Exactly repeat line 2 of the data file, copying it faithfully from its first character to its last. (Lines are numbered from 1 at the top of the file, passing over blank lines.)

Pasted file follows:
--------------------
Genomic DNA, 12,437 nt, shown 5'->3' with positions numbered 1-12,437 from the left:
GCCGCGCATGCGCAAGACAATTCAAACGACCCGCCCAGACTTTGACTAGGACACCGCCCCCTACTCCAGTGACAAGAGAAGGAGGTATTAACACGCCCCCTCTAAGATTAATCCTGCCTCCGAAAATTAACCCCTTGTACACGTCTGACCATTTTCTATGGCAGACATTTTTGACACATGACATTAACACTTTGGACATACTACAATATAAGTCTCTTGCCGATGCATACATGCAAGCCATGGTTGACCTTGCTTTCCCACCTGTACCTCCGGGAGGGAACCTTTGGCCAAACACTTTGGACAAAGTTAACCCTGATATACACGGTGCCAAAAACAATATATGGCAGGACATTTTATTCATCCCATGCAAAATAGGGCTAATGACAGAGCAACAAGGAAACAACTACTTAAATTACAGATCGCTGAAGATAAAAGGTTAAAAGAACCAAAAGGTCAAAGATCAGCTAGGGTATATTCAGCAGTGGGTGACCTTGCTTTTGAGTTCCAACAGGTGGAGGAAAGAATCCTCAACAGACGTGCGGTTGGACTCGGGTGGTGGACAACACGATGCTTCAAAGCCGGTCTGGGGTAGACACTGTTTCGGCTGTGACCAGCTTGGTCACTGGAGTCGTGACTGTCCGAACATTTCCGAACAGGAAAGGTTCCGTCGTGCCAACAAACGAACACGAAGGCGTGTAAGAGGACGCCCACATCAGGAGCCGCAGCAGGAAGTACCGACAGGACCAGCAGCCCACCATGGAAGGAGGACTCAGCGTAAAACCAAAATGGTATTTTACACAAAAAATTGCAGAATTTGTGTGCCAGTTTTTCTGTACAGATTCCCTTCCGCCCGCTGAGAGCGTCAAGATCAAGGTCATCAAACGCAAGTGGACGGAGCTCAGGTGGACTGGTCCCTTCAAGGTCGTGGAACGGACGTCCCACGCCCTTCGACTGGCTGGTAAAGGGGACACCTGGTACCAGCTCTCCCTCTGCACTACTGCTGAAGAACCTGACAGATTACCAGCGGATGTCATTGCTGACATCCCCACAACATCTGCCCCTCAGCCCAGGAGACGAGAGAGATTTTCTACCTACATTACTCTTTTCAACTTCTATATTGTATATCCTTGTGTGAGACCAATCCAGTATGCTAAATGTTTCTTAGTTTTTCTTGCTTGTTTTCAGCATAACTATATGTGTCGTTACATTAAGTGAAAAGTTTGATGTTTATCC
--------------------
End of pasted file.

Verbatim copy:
GCCGCGCATGCGCAAGACAATTCAAACGACCCGCCCAGACTTTGACTAGGACACCGCCCCCTACTCCAGTGACAAGAGAAGGAGGTATTAACACGCCCCCTCTAAGATTAATCCTGCCTCCGAAAATTAACCCCTTGTACACGTCTGACCATTTTCTATGGCAGACATTTTTGACACATGACATTAACACTTTGGACATACTACAATATAAGTCTCTTGCCGATGCATACATGCAAGCCATGGTTGACCTTGCTTTCCCACCTGTACCTCCGGGAGGGAACCTTTGGCCAAACACTTTGGACAAAGTTAACCCTGATATACACGGTGCCAAAAACAATATATGGCAGGACATTTTATTCATCCCATGCAAAATAGGGCTAATGACAGAGCAACAAGGAAACAACTACTTAAATTACAGATCGCTGAAGATAAAAGGTTAAAAGAACCAAAAGGTCAAAGATCAGCTAGGGTATATTCAGCAGTGGGTGACCTTGCTTTTGAGTTCCAACAGGTGGAGGAAAGAATCCTCAACAGACGTGCGGTTGGACTCGGGTGGTGGACAACACGATGCTTCAAAGCCGGTCTGGGGTAGACACTGTTTCGGCTGTGACCAGCTTGGTCACTGGAGTCGTGACTGTCCGAACATTTCCGAACAGGAAAGGTTCCGTCGTGCCAACAAACGAACACGAAGGCGTGTAAGAGGACGCCCACATCAGGAGCCGCAGCAGGAAGTACCGACAGGACCAGCAGCCCACCATGGAAGGAGGACTCAGCGTAAAACCAAAATGGTATTTTACACAAAAAATTGCAGAATTTGTGTGCCAGTTTTTCTGTACAGATTCCCTTCCGCCCGCTGAGAGCGTCAAGATCAAGGTCATCAAACGCAAGTGGACGGAGCTCAGGTGGACTGGTCCCTTCAAGGTCGTGGAACGGACGTCCCACGCCCTTCGACTGGCTGGTAAAGGGGACACCTGGTACCAGCTCTCCCTCTGCACTACTGCTGAAGAACCTGACAGATTACCAGCGGATGTCATTGCTGACATCCCCACAACATCTGCCCCTCAGCCCAGGAGACGAGAGAGATTTTCTACCTACATTACTCTTTTCAACTTCTATATTGTATATCCTTGTGTGAGACCAATCCAGTATGCTAAATGTTTCTTAGTTTTTCTTGCTTGTTTTCAGCATAACTATATGTGTCGTTACATTAAGTGAAAAGTTTGATGTTTATCC